Category Archives: Projects

Utopia Now – today

Today, I’ll be at the launch of the zine that came from a project that I was involved in with King’s College London. It was a fascinating and very rewarding project, and made me want to do more of the same or similar. Here’s the blog post I wrote for the project:

Who decides which future we get?

There’s a lot of answers to that question and one of them has to be, “those that will have to live there.” That’s why, with no hesitation, I agreed to take part in the Utopia Now project for the young people of Lambeth and Southwark run by King’s College London.

A day in 2070 might seem like a difficult thing to imagine, especially if that’s over three times as many years away as you’ve been alive. Which is why we encouraged the young people to talk to anyone they knew who was alive in 1970 about what has changed and what hasn’t. I’m told there were some surprises, especially around communication and travel. A sense of wonder tinged with disbelief about having to write to relatives abroad or use telephones in boxes on street corners and about the rareness of owning a car or travelling abroad. This prompt is one of many set out in the 7 day challenge developed and hosted by King’s College London – a wonderful resource for anyone, whatever age, starting out in writing science fiction. As if the challenge of imagining a day in fifty years time wasn’t enough, the stories had to be under a 1,000 words. Now, I write a fair bit of flash fiction and I can testify that it’s no simple task to convey character, story, and a futuristic world in a story that takes less than 10 minutes to read.

I had a pleasant surprise when I received the competition entries for judging. They were fantastic. Such insight into possible futures and of human behaviour was heartening. There was some really good story telling too. Not only did they make me smile, chuckle, gasp and raise my eyebrows they made me think about things I’d not previously considered. I’ll let you discover what those things are for yourself.

The winners then took part in a day long workshop, virtual of course, where they developed their stories through discussion, sessions with KCL artificial intelligence experts and by asking and answering lots of questions. The one thing that stood out for me during the day was just how deeply these young people had thought about their story, not only the futuristic technology but also the motivations of government, society and individuals within the world they had imagined. These were not tiny tales run off with little thought. I was also very impressed with how they listened to the feedback and used the workshop to develop their stories into the ones you can read now.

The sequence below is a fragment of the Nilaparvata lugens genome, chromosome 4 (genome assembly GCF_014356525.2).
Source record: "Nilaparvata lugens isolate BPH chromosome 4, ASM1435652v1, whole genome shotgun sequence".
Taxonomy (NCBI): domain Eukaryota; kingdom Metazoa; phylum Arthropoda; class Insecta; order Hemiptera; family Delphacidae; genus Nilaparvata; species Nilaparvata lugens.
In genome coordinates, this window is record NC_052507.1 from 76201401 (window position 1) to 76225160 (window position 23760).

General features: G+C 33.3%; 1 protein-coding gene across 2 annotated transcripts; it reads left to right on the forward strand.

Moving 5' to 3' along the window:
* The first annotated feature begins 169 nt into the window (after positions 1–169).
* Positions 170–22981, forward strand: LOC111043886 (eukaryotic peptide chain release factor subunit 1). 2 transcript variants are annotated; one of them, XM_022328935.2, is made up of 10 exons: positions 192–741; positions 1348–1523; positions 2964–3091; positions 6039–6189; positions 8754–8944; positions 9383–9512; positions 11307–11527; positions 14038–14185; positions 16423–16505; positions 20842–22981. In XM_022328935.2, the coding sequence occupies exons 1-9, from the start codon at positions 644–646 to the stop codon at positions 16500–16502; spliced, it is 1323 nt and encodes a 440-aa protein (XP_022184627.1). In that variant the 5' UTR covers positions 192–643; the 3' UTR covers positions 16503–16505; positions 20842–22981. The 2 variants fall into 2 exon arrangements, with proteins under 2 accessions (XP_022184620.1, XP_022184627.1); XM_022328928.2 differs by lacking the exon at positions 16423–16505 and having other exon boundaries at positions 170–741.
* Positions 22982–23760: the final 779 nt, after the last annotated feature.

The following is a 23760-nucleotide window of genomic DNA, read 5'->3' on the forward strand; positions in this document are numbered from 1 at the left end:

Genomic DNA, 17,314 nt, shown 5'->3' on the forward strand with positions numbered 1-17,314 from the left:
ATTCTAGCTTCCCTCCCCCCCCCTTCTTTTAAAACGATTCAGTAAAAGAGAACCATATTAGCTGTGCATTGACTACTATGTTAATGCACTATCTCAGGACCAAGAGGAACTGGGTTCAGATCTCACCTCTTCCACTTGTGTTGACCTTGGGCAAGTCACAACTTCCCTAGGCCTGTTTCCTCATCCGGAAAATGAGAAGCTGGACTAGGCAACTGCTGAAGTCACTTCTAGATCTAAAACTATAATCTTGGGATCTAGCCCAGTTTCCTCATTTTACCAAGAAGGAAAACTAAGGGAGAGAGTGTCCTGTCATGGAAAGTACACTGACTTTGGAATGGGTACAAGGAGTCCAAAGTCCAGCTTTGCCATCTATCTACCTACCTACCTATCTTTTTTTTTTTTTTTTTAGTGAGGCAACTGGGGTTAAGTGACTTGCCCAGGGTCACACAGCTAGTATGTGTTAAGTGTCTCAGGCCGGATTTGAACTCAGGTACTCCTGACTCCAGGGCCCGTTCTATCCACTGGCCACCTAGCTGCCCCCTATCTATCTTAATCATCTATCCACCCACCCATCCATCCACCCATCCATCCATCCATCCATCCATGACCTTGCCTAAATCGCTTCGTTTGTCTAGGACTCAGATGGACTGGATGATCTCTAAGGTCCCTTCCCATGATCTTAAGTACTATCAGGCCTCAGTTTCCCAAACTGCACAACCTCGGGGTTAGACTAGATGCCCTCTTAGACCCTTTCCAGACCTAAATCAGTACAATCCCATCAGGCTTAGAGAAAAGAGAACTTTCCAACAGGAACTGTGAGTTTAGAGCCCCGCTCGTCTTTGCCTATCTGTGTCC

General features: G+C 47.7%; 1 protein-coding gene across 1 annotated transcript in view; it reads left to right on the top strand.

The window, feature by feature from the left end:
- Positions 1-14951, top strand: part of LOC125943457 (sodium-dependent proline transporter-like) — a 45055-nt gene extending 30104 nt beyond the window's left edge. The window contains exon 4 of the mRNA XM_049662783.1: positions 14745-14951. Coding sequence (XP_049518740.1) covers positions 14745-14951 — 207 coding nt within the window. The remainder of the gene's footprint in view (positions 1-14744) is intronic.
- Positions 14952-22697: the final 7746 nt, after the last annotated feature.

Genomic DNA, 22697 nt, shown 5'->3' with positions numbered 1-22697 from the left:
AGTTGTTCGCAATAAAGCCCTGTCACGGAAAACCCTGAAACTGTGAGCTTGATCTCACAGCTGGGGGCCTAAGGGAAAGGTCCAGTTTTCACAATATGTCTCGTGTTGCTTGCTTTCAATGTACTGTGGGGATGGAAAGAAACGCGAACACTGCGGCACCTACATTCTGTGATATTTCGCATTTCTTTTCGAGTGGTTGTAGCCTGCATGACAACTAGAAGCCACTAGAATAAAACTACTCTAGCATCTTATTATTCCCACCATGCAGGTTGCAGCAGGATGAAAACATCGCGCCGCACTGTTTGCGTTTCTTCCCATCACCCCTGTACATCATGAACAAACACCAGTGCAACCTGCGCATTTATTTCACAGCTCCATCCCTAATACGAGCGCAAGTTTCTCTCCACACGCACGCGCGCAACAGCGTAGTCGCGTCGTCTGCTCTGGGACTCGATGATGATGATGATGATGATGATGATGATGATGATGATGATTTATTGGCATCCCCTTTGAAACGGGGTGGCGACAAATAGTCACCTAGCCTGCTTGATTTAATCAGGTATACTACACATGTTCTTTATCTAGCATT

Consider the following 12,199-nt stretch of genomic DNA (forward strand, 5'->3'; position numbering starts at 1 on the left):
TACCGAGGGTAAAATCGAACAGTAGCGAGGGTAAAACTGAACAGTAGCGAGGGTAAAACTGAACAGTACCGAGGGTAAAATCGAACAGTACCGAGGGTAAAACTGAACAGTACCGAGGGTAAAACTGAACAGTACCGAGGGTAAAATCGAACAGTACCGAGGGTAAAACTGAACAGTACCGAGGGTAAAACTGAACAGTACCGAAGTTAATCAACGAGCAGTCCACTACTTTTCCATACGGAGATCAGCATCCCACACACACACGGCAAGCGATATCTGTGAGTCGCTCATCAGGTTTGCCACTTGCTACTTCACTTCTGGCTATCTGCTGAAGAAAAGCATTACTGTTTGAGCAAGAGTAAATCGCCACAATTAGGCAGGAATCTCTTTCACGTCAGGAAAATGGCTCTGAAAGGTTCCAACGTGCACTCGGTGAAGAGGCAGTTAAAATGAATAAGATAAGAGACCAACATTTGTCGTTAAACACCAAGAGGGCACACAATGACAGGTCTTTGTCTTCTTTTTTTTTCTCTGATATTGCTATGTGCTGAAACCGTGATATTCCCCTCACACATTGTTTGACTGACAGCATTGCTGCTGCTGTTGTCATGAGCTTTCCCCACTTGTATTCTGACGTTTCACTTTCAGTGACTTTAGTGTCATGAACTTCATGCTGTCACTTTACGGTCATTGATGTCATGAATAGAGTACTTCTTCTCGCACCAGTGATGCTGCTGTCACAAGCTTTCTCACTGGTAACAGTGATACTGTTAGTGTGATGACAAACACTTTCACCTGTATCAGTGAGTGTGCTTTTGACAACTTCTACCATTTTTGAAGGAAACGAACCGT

By the end of the day I was left with a strong sense that these young people understand quite a lot about their possible futures, they have a good balance of scepticism and hope for their futures and they know how to tell a good story to get others to consider their futures.

I highly recommend this collection of flash fictions to you and hope you’ll give them the time they deserve to capture your imagination. This project reminds me of the proposition by Yancey Strickler in his book This Could Be Our Future where he suggests that as well as the ‘now me’ and the ‘now us’, we should consider the ‘future me’ and the ‘future us’ when making decisions. After all, “the future is ours and it’s up for grabs…”


More details on time and place on my events page.

Looking Forward Together

A few days ago I received the Winter 2021 issue of Focus, the British Science Fiction Association’s magazine for writers. In it was my article, Looking Forward Together, about the projects I’m involved in with technologists, scientists and artists.

I thought long and hard about the title, wanting to convey that this is a multi-disciplinary endeavor. As the introduction from the editor says, “Here he explores the synergies between expertise in the science disciplines and expertise in genre fiction.”

For those of you who are members of the BSFA – I hope you enjoy reading it and that it prompts a thought or two.

Social robots for health…

I’m pleased to have been asked to contribute to this event looking at Social Robots for Health and Well-being in Ageing Societies; I’ll be reading and discussing my story, Eating Robots.

“This interdisciplinary workshop develops a critical approach to the research and development of social robots for health and well-being. […] The workshop brings perspectives from HRI, STS, Age Studies, and neighboring fields into conversation to develop aspects of an agenda for more reflective, holistic and appropriate development of social robots for older adults in ageing societies.”

The event is organised by Andreas Bischof and Sanna Kuoppamäki (members of the socio-gerontechnology network)